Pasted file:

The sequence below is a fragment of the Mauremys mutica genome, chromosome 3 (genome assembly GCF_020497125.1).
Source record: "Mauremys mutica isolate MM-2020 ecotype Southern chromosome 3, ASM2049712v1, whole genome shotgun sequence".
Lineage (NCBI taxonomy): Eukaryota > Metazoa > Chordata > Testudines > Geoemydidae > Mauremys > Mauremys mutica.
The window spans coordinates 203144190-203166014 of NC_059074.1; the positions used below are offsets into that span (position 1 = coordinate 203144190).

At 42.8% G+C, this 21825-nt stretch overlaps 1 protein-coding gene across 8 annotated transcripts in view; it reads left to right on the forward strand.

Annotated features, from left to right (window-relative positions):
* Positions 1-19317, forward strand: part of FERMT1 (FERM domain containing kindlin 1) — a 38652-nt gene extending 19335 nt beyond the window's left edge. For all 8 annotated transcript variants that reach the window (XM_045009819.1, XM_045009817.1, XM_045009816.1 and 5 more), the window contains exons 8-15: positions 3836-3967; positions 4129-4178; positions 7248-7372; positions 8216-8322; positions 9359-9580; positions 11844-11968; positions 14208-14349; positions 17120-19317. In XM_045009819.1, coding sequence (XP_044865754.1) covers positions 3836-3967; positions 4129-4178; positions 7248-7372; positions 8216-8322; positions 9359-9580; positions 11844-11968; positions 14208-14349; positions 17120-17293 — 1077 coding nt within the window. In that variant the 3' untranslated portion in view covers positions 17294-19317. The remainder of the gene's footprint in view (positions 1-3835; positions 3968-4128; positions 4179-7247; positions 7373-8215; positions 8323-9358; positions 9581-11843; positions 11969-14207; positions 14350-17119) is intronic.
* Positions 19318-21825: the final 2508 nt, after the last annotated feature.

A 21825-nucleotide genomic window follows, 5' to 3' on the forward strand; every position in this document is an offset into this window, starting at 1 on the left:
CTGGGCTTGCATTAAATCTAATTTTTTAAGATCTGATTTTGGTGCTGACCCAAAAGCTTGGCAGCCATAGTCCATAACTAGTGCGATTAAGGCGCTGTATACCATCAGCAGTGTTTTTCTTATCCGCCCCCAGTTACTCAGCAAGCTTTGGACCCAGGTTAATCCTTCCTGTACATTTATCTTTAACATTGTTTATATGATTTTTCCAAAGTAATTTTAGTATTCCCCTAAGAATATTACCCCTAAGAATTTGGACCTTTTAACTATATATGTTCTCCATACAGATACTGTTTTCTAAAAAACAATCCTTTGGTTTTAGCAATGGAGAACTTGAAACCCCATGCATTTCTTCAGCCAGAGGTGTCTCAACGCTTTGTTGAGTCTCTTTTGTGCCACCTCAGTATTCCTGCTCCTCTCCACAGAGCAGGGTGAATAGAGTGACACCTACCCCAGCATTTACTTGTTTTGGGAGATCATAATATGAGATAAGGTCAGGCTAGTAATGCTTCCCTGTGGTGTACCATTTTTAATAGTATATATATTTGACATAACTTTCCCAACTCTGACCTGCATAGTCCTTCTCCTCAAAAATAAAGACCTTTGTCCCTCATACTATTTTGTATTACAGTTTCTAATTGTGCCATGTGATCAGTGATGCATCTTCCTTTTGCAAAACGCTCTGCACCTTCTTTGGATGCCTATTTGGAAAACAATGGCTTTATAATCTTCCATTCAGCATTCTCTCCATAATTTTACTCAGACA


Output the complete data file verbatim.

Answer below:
The sequence below is a fragment of the Mauremys mutica genome, chromosome 3 (genome assembly GCF_020497125.1).
Source record: "Mauremys mutica isolate MM-2020 ecotype Southern chromosome 3, ASM2049712v1, whole genome shotgun sequence".
Lineage (NCBI taxonomy): Eukaryota > Metazoa > Chordata > Testudines > Geoemydidae > Mauremys > Mauremys mutica.
The window spans coordinates 203144190-203166014 of NC_059074.1; the positions used below are offsets into that span (position 1 = coordinate 203144190).

At 42.8% G+C, this 21825-nt stretch overlaps 1 protein-coding gene across 8 annotated transcripts in view; it reads left to right on the forward strand.

Annotated features, from left to right (window-relative positions):
* Positions 1-19317, forward strand: part of FERMT1 (FERM domain containing kindlin 1) — a 38652-nt gene extending 19335 nt beyond the window's left edge. For all 8 annotated transcript variants that reach the window (XM_045009819.1, XM_045009817.1, XM_045009816.1 and 5 more), the window contains exons 8-15: positions 3836-3967; positions 4129-4178; positions 7248-7372; positions 8216-8322; positions 9359-9580; positions 11844-11968; positions 14208-14349; positions 17120-19317. In XM_045009819.1, coding sequence (XP_044865754.1) covers positions 3836-3967; positions 4129-4178; positions 7248-7372; positions 8216-8322; positions 9359-9580; positions 11844-11968; positions 14208-14349; positions 17120-17293 — 1077 coding nt within the window. In that variant the 3' untranslated portion in view covers positions 17294-19317. The remainder of the gene's footprint in view (positions 1-3835; positions 3968-4128; positions 4179-7247; positions 7373-8215; positions 8323-9358; positions 9581-11843; positions 11969-14207; positions 14350-17119) is intronic.
* Positions 19318-21825: the final 2508 nt, after the last annotated feature.

A 21825-nucleotide genomic window follows, 5' to 3' on the forward strand; every position in this document is an offset into this window, starting at 1 on the left:
CTGGGCTTGCATTAAATCTAATTTTTTAAGATCTGATTTTGGTGCTGACCCAAAAGCTTGGCAGCCATAGTCCATAACTAGTGCGATTAAGGCGCTGTATACCATCAGCAGTGTTTTTCTTATCCGCCCCCAGTTACTCAGCAAGCTTTGGACCCAGGTTAATCCTTCCTGTACATTTATCTTTAACATTGTTTATATGATTTTTCCAAAGTAATTTTAGTATTCCCCTAAGAATATTACCCCTAAGAATTTGGACCTTTTAACTATATATGTTCTCCATACAGATACTGTTTTCTAAAAAACAATCCTTTGGTTTTAGCAATGGAGAACTTGAAACCCCATGCATTTCTTCAGCCAGAGGTGTCTCAACGCTTTGTTGAGTCTCTTTTGTGCCACCTCAGTATTCCTGCTCCTCTCCACAGAGCAGGGTGAATAGAGTGACACCTACCCCAGCATTTACTTGTTTTGGGAGATCATAATATGAGATAAGGTCAGGCTAGTAATGCTTCCCTGTGGTGTACCATTTTTAATAGTATATATATTTGACATAACTTTCCCAACTCTGACCTGCATAGTCCTTCTCCTCAAAAATAAAGACCTTTGTCCCTCATACTATTTTGTATTACAGTTTCTAATTGTGCCATGTGATCAGTGATGCATCTTCCTTTTGCAAAACGCTCTGCACCTTCTTTGGATGCCTATTTGGAAAACAATGGCTTTATAATCTTCCATTCAGCATTCTCTCCATAATTTTACTCAGACA